My first idea for part two of this story was to write something about the electrical wiring and the other hidden installations, like the vacuum cleaning piping or the piping for pressurised air.
But there has been some discussions at the Swedish discussion forum byggahus.se about solutions in small shops, and someone mentioned my folding table for cutting sheet goods. So I decided to write about the table instead.
I’m not sure if the table is entirely my own idea, but I haven’t seen this kind of table in any workshop yet. Well, not in any workshop pictures on the web, that is.
Cutting sheet goods is always best made with an incredibly large sliding bed table saw or on a table using a track saw, like the Festool TS55, Makita SP6000 or a similar arrangement. In the micro workshop, there is no space for a permanent table for cutting full size sheet goods, and certainly not for a giant sliding bed table saw. So the it had to be a knock down table. And the table top could be stored hanging on a wall, along with the other parts of the table. This made me think that there must be a better way. If I could fold the table top up from the wall… then the height of the upfolded table had to be at least 1200 mm (4’). That’s not a proper table height for a cutting table. So I started to thing about how to design a 4-bar linkage to make the table fulfill the following requirements:
The table top’s center of gravity had to be on the same height upfolded and downfolded, making it easy to handle heavy sheet goods, like 25mm (1”) MDF sheets
The table width had to be 1200 mm (4’), to be able to handle full size sheet goods
All the moving links had to be located below the table top
The table top height had to be 900 mm (36”)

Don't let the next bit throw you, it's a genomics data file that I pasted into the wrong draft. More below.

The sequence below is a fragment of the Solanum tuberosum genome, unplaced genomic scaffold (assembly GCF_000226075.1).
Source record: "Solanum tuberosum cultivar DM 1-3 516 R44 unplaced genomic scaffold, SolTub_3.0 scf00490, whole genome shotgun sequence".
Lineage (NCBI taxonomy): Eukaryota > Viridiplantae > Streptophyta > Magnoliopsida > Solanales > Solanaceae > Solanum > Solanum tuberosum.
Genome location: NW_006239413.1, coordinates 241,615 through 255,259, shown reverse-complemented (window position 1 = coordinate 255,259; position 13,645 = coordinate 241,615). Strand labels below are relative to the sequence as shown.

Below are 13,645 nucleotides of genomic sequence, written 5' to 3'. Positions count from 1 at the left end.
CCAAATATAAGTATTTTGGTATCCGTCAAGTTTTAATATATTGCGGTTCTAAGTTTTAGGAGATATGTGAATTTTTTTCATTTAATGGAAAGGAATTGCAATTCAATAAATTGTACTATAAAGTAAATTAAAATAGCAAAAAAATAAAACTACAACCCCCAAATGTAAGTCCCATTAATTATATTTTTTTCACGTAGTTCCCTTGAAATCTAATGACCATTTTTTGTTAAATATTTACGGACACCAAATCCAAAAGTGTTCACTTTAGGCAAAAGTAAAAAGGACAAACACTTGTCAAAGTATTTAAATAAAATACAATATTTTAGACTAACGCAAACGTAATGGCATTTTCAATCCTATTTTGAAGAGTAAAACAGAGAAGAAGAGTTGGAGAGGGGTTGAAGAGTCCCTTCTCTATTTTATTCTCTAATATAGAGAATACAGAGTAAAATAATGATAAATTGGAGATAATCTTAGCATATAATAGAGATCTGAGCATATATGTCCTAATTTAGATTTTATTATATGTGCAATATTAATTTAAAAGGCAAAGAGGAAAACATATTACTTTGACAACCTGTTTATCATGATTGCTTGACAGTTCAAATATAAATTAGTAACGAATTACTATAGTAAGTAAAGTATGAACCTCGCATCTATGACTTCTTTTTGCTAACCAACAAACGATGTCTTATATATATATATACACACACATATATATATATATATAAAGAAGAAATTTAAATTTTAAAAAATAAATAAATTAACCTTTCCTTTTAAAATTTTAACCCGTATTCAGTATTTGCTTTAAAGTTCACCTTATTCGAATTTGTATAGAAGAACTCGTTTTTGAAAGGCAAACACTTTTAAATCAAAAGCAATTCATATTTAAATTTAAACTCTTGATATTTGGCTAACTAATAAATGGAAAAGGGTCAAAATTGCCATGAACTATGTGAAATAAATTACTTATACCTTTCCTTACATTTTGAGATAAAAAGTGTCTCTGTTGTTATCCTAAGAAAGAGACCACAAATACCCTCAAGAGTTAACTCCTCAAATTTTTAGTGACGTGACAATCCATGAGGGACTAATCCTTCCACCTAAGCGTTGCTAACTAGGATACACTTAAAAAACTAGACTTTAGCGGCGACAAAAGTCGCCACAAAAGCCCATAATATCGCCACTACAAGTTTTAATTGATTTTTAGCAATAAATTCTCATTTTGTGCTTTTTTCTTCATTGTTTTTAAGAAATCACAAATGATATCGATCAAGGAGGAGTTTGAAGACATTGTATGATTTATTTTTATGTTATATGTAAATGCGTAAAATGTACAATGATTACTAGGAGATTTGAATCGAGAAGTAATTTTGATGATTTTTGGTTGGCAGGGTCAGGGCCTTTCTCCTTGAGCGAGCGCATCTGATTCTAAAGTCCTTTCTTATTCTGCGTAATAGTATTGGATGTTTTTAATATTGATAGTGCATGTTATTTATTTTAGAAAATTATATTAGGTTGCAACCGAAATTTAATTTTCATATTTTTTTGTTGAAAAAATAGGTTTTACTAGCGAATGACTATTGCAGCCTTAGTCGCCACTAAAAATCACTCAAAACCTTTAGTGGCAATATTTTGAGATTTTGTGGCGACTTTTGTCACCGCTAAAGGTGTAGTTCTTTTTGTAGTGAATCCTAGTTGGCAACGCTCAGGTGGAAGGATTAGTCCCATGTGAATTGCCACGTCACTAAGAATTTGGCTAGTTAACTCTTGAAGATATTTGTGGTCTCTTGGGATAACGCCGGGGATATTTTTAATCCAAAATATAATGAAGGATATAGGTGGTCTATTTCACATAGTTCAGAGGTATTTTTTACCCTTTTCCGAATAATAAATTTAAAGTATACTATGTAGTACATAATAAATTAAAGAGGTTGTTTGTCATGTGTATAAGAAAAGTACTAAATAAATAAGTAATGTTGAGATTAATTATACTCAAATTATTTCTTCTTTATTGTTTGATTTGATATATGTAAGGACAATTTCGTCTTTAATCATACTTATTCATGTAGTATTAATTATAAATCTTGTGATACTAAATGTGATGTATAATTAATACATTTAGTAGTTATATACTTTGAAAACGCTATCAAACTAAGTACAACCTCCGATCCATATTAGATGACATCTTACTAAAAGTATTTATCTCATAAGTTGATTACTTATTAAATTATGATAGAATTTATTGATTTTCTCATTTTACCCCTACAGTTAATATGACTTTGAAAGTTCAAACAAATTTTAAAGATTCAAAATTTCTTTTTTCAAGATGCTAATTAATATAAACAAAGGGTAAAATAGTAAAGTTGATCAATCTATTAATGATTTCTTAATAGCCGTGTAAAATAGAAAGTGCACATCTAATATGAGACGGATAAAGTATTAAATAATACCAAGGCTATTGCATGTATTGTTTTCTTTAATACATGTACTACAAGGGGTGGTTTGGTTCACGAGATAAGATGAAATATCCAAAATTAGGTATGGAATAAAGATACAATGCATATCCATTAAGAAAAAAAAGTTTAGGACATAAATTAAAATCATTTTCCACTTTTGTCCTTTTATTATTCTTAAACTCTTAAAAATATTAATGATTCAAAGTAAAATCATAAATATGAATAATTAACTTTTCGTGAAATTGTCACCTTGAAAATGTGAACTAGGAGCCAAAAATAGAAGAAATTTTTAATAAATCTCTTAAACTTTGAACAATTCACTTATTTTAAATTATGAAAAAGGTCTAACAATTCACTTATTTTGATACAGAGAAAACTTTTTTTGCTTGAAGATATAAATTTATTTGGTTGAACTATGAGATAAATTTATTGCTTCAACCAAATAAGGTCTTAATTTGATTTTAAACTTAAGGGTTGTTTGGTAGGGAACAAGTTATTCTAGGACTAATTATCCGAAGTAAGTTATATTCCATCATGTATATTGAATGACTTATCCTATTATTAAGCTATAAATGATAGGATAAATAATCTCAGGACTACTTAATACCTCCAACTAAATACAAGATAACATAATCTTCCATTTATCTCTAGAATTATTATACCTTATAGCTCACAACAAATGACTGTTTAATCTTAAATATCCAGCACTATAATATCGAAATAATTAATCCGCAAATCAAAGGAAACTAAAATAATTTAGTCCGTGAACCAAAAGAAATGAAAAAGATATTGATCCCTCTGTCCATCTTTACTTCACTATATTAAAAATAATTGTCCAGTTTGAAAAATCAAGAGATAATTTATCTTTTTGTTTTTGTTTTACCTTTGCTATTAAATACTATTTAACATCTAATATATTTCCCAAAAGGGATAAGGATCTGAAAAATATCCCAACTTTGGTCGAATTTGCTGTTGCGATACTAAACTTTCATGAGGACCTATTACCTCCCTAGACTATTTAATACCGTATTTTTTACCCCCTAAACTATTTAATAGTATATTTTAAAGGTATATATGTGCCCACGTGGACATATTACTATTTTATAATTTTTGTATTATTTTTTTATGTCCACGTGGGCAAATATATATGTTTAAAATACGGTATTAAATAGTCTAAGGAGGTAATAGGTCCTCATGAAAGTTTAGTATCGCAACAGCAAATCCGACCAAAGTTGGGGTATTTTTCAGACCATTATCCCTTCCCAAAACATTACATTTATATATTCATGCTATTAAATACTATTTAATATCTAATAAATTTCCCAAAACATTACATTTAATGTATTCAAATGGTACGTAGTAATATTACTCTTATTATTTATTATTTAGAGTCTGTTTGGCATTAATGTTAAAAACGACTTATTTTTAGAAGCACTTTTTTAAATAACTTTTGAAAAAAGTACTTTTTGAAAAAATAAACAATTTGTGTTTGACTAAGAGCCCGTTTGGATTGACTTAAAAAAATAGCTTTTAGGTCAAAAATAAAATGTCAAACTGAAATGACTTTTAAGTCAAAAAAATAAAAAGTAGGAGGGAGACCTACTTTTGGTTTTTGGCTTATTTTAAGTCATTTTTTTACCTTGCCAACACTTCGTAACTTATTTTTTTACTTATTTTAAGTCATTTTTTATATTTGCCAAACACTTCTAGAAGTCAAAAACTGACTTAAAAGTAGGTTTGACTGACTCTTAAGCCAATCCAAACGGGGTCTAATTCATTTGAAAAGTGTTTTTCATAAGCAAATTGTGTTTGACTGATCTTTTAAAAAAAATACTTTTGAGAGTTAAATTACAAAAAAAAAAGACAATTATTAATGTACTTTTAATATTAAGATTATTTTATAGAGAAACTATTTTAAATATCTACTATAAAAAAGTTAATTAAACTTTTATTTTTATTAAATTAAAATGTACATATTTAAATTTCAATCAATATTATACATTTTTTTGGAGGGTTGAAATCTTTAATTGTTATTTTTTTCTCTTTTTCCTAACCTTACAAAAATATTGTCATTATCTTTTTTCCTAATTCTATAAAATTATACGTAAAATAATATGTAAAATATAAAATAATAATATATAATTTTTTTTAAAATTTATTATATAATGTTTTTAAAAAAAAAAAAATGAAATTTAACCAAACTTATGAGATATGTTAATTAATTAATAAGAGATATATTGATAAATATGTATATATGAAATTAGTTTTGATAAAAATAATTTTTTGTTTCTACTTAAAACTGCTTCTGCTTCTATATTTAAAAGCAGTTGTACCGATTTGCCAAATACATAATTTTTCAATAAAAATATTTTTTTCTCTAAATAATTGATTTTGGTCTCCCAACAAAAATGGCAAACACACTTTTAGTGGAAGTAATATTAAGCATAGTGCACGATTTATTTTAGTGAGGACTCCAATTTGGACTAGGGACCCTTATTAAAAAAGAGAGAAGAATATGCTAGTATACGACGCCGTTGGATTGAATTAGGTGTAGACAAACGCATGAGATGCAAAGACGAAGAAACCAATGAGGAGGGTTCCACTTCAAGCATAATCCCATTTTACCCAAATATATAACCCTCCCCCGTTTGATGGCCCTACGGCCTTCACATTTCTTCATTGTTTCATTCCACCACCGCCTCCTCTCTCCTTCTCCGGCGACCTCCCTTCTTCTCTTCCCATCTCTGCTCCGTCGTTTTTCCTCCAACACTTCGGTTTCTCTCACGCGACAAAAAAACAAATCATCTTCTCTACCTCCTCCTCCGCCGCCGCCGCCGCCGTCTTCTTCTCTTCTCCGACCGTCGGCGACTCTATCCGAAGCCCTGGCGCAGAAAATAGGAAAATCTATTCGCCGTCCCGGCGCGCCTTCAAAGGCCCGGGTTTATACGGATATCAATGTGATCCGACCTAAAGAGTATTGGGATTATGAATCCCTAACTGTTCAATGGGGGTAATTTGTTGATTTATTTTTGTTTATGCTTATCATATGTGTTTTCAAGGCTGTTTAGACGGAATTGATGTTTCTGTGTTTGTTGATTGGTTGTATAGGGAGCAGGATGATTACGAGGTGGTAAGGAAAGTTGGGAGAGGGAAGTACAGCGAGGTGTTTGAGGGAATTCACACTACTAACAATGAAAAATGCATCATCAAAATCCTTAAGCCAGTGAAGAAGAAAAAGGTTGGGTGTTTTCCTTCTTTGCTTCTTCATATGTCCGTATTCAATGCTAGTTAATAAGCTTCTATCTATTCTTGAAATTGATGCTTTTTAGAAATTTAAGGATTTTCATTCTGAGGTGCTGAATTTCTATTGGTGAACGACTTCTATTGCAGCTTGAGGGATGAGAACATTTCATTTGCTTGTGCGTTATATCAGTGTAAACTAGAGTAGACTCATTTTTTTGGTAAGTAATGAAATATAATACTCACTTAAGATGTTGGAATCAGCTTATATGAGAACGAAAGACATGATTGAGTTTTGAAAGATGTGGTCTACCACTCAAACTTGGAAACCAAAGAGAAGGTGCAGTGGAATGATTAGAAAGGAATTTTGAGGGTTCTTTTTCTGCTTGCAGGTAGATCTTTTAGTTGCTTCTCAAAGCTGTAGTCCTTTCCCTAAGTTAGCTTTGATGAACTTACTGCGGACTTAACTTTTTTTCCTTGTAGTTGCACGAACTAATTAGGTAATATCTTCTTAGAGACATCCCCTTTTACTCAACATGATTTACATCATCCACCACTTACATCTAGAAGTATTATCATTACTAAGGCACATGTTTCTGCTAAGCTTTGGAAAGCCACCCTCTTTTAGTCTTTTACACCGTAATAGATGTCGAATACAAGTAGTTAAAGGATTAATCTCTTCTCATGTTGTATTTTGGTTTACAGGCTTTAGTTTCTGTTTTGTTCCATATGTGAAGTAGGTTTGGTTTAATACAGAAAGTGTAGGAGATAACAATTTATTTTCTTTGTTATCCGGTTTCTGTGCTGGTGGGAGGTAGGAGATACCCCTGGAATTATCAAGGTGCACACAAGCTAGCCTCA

The thing had to fit under a ceiling height of 2200 mm (86”)
Unfortunately, I couldn’t figure out a linkage that would fulfil all these requirements. So I decided to use heavy duty hardware for sliding doors instead, together with a simple folding leg mechanism. Here is what I came up with:
Since this solution requires a leg rather close to the wall, the table top had to be made as stiff and light as possible. I made the table top with a frame of regular 45×70 (2”x3”) that were dried, ripped in half and glued together after one of the two parts had been flipped and rotated 180 degrees. This method makes the wood less prone to warp, and the table top will not change its shape much due to seasonal changes on humidity or temperature. The method is commonly used when building flat exterior doors.
The frame was screwed together using pocket hole screws:
Sandwiched with High Density Fibre board
And filled with stiff XPS insulation. I Used an Urea-Formaldehyde glue of the brand Polymite.
The skins were attached with glue and screws. A pneumatic crown stapler would have been faster and better. The table top was placed under pressure from a few things I had laying around in the shop.
The linkage is fairly straight forward, once the dimensions have been calculated. You can use the spread sheet below to calculate your dimensions:
I cut some left overs from the XPS insulation into 15 mm thick veneers in the bandsaw. The XPS veneers were glued to the table top with hot melt glue to make a cuttable surface. Some supports were attached to the edge of the table top. These supports are used to place sheet goods on when the table top is upfolded. These supports can be flipped out of the way when the table is downfolded and used for cutting sheet goods.
Here is how it looks when upfolded. It really saves some space:
The support legs are attached to the table with hinges. There is some metal working involved in the building the linkage. My folding table didn’t require any welding though.
The table is actually quite stable, and can be used for other things than cutting sheet goods:
Love your space. I also work in a microshop and I love seeing what others do with their small space. Hope you continue to write about your future modifications!